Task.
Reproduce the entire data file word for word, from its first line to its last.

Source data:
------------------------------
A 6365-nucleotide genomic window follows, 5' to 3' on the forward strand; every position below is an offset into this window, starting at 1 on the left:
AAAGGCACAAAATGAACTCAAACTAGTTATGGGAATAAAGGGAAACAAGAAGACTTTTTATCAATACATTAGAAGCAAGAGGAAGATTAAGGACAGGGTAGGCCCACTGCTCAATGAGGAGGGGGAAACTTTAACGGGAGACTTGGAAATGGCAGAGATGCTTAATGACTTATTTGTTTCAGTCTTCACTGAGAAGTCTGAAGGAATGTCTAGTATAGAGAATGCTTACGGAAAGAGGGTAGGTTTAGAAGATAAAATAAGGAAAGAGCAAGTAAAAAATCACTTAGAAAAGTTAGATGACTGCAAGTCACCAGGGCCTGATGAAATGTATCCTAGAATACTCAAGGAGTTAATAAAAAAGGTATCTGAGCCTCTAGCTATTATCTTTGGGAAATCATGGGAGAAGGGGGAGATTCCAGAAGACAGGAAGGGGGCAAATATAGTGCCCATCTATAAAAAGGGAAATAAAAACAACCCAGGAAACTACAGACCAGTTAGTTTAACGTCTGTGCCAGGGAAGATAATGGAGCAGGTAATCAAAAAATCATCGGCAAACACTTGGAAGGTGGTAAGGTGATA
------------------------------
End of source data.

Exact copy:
A 6365-nucleotide genomic window follows, 5' to 3' on the forward strand; every position below is an offset into this window, starting at 1 on the left:
AAAGGCACAAAATGAACTCAAACTAGTTATGGGAATAAAGGGAAACAAGAAGACTTTTTATCAATACATTAGAAGCAAGAGGAAGATTAAGGACAGGGTAGGCCCACTGCTCAATGAGGAGGGGGAAACTTTAACGGGAGACTTGGAAATGGCAGAGATGCTTAATGACTTATTTGTTTCAGTCTTCACTGAGAAGTCTGAAGGAATGTCTAGTATAGAGAATGCTTACGGAAAGAGGGTAGGTTTAGAAGATAAAATAAGGAAAGAGCAAGTAAAAAATCACTTAGAAAAGTTAGATGACTGCAAGTCACCAGGGCCTGATGAAATGTATCCTAGAATACTCAAGGAGTTAATAAAAAAGGTATCTGAGCCTCTAGCTATTATCTTTGGGAAATCATGGGAGAAGGGGGAGATTCCAGAAGACAGGAAGGGGGCAAATATAGTGCCCATCTATAAAAAGGGAAATAAAAACAACCCAGGAAACTACAGACCAGTTAGTTTAACGTCTGTGCCAGGGAAGATAATGGAGCAGGTAATCAAAAAATCATCGGCAAACACTTGGAAGGTGGTAAGGTGATA